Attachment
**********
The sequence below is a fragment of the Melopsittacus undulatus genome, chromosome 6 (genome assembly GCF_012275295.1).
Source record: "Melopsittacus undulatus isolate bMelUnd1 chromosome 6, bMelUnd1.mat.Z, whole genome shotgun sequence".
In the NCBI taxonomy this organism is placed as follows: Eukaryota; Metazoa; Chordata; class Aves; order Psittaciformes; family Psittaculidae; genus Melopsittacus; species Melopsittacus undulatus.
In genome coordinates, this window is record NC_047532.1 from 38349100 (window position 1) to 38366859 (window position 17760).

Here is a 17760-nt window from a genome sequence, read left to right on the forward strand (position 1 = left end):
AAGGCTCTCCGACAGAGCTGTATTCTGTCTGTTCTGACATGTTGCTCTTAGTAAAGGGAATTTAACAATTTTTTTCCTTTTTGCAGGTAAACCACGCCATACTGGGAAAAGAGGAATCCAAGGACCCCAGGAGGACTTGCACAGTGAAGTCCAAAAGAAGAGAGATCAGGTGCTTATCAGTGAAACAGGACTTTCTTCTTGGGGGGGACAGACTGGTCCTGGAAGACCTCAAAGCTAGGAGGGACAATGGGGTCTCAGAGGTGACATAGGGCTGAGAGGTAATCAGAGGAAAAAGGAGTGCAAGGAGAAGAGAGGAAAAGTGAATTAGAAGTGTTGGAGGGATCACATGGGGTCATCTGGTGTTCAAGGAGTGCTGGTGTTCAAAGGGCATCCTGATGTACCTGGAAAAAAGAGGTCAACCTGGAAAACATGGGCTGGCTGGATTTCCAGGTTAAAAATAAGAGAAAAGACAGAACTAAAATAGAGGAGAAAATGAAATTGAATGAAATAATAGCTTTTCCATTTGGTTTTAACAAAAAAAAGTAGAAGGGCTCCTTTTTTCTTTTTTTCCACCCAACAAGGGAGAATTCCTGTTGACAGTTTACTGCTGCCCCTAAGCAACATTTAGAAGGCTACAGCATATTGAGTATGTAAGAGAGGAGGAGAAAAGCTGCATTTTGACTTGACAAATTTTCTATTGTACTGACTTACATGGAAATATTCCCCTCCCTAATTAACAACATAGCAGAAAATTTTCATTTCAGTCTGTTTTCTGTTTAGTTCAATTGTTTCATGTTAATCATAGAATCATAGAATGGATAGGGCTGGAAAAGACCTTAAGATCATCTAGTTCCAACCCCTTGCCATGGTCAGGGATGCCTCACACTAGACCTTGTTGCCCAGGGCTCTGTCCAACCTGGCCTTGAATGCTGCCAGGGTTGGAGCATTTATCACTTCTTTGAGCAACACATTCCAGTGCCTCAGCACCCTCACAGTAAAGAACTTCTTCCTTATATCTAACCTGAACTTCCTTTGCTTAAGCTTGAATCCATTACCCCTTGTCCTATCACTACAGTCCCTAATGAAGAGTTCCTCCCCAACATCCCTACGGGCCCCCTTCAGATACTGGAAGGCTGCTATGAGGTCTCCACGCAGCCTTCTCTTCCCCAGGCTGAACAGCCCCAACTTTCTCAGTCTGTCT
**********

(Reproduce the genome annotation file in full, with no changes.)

The sequence below is a fragment of the Melopsittacus undulatus genome, chromosome 6 (genome assembly GCF_012275295.1).
Source record: "Melopsittacus undulatus isolate bMelUnd1 chromosome 6, bMelUnd1.mat.Z, whole genome shotgun sequence".
In the NCBI taxonomy this organism is placed as follows: Eukaryota; Metazoa; Chordata; class Aves; order Psittaciformes; family Psittaculidae; genus Melopsittacus; species Melopsittacus undulatus.
In genome coordinates, this window is record NC_047532.1 from 38349100 (window position 1) to 38366859 (window position 17760).

Here is a 17760-nt window from a genome sequence, read left to right on the forward strand (position 1 = left end):
AAGGCTCTCCGACAGAGCTGTATTCTGTCTGTTCTGACATGTTGCTCTTAGTAAAGGGAATTTAACAATTTTTTTCCTTTTTGCAGGTAAACCACGCCATACTGGGAAAAGAGGAATCCAAGGACCCCAGGAGGACTTGCACAGTGAAGTCCAAAAGAAGAGAGATCAGGTGCTTATCAGTGAAACAGGACTTTCTTCTTGGGGGGGACAGACTGGTCCTGGAAGACCTCAAAGCTAGGAGGGACAATGGGGTCTCAGAGGTGACATAGGGCTGAGAGGTAATCAGAGGAAAAAGGAGTGCAAGGAGAAGAGAGGAAAAGTGAATTAGAAGTGTTGGAGGGATCACATGGGGTCATCTGGTGTTCAAGGAGTGCTGGTGTTCAAAGGGCATCCTGATGTACCTGGAAAAAAGAGGTCAACCTGGAAAACATGGGCTGGCTGGATTTCCAGGTTAAAAATAAGAGAAAAGACAGAACTAAAATAGAGGAGAAAATGAAATTGAATGAAATAATAGCTTTTCCATTTGGTTTTAACAAAAAAAAGTAGAAGGGCTCCTTTTTTCTTTTTTTCCACCCAACAAGGGAGAATTCCTGTTGACAGTTTACTGCTGCCCCTAAGCAACATTTAGAAGGCTACAGCATATTGAGTATGTAAGAGAGGAGGAGAAAAGCTGCATTTTGACTTGACAAATTTTCTATTGTACTGACTTACATGGAAATATTCCCCTCCCTAATTAACAACATAGCAGAAAATTTTCATTTCAGTCTGTTTTCTGTTTAGTTCAATTGTTTCATGTTAATCATAGAATCATAGAATGGATAGGGCTGGAAAAGACCTTAAGATCATCTAGTTCCAACCCCTTGCCATGGTCAGGGATGCCTCACACTAGACCTTGTTGCCCAGGGCTCTGTCCAACCTGGCCTTGAATGCTGCCAGGGTTGGAGCATTTATCACTTCTTTGAGCAACACATTCCAGTGCCTCAGCACCCTCACAGTAAAGAACTTCTTCCTTATATCTAACCTGAACTTCCTTTGCTTAAGCTTGAATCCATTACCCCTTGTCCTATCACTACAGTCCCTAATGAAGAGTTCCTCCCCAACATCCCTACGGGCCCCCTTCAGATACTGGAAGGCTGCTATGAGGTCTCCACGCAGCCTTCTCTTCCCCAGGCTGAACAGCCCCAACTTTCTCAGTCTGTCT